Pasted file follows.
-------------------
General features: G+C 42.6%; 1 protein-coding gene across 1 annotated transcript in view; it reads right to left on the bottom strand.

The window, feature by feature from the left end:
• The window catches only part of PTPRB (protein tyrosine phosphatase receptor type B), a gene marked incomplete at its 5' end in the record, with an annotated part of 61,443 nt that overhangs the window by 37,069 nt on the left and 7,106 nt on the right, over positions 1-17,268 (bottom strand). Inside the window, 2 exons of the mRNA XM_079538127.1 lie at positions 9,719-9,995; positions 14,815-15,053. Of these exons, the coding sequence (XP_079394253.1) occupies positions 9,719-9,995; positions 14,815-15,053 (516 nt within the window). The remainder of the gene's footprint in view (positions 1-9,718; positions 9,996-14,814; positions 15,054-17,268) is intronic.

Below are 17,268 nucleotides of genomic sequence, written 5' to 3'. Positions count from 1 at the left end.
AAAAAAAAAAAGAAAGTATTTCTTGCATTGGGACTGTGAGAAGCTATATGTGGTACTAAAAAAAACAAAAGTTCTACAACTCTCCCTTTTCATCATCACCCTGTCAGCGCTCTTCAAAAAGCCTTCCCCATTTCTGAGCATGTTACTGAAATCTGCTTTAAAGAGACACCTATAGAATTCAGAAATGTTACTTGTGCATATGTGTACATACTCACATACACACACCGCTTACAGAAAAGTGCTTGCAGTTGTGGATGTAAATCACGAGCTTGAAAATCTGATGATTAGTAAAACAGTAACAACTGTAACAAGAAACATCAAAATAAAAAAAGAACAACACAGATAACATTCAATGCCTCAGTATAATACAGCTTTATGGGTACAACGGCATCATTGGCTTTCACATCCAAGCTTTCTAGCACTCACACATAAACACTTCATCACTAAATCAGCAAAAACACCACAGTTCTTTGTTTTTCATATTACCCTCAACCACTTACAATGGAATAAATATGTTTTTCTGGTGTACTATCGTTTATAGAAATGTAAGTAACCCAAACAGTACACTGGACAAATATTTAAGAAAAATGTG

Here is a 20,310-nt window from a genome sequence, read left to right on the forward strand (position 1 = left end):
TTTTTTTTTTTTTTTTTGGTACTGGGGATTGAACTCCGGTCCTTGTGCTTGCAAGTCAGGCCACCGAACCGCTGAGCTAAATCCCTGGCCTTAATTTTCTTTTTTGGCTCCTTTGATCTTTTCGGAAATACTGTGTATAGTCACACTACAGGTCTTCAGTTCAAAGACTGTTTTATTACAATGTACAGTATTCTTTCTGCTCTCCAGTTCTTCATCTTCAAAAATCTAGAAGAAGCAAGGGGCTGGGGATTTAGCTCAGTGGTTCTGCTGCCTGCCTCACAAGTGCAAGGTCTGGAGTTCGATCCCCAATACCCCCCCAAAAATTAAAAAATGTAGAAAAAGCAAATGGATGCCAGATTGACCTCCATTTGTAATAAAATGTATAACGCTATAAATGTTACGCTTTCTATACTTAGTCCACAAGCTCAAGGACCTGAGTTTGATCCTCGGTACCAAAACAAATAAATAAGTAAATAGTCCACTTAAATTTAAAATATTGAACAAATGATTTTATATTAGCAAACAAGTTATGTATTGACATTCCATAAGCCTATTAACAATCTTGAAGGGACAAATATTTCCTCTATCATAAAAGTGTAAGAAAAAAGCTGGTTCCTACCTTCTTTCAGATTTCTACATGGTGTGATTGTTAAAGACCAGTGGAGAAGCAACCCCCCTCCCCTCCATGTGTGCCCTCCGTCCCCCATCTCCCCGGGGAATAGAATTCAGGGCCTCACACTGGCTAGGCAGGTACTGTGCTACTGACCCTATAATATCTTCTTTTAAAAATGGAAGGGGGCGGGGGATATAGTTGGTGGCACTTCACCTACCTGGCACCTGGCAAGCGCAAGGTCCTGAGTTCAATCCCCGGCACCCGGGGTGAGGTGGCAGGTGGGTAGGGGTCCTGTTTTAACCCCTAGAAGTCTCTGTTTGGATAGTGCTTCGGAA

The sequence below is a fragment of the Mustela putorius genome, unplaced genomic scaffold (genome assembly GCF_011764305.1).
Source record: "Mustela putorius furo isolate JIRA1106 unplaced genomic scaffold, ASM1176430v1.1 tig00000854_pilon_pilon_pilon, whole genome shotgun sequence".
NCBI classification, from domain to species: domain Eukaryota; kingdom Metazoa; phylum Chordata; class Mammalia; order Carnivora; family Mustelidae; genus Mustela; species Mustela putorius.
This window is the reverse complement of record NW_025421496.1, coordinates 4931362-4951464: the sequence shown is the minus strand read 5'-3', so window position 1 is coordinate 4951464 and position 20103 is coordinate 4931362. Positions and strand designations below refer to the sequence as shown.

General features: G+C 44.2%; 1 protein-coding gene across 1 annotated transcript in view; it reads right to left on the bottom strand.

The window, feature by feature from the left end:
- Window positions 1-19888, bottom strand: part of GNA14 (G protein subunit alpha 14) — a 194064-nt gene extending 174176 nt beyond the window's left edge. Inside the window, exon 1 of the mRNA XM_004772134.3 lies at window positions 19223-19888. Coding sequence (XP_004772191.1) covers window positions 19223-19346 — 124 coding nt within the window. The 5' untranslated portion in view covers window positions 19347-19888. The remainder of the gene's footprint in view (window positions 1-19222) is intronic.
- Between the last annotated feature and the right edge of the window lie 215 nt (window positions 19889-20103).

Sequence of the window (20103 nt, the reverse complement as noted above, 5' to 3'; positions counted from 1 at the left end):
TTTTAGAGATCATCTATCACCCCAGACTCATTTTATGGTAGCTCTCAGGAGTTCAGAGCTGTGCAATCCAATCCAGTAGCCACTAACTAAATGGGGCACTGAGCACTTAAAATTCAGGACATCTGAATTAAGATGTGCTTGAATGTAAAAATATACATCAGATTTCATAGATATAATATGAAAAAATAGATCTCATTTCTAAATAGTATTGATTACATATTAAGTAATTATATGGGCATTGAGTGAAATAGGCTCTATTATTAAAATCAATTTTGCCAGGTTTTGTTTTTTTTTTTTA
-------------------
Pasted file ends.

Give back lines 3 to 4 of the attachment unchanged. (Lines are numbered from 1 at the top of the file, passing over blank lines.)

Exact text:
• The window catches only part of PTPRB (protein tyrosine phosphatase receptor type B), a gene marked incomplete at its 5' end in the record, with an annotated part of 61,443 nt that overhangs the window by 37,069 nt on the left and 7,106 nt on the right, over positions 1-17,268 (bottom strand). Inside the window, 2 exons of the mRNA XM_079538127.1 lie at positions 9,719-9,995; positions 14,815-15,053. Of these exons, the coding sequence (XP_079394253.1) occupies positions 9,719-9,995; positions 14,815-15,053 (516 nt within the window). The remainder of the gene's footprint in view (positions 1-9,718; positions 9,996-14,814; positions 15,054-17,268) is intronic.

Below are 17,268 nucleotides of genomic sequence, written 5' to 3'. Positions count from 1 at the left end.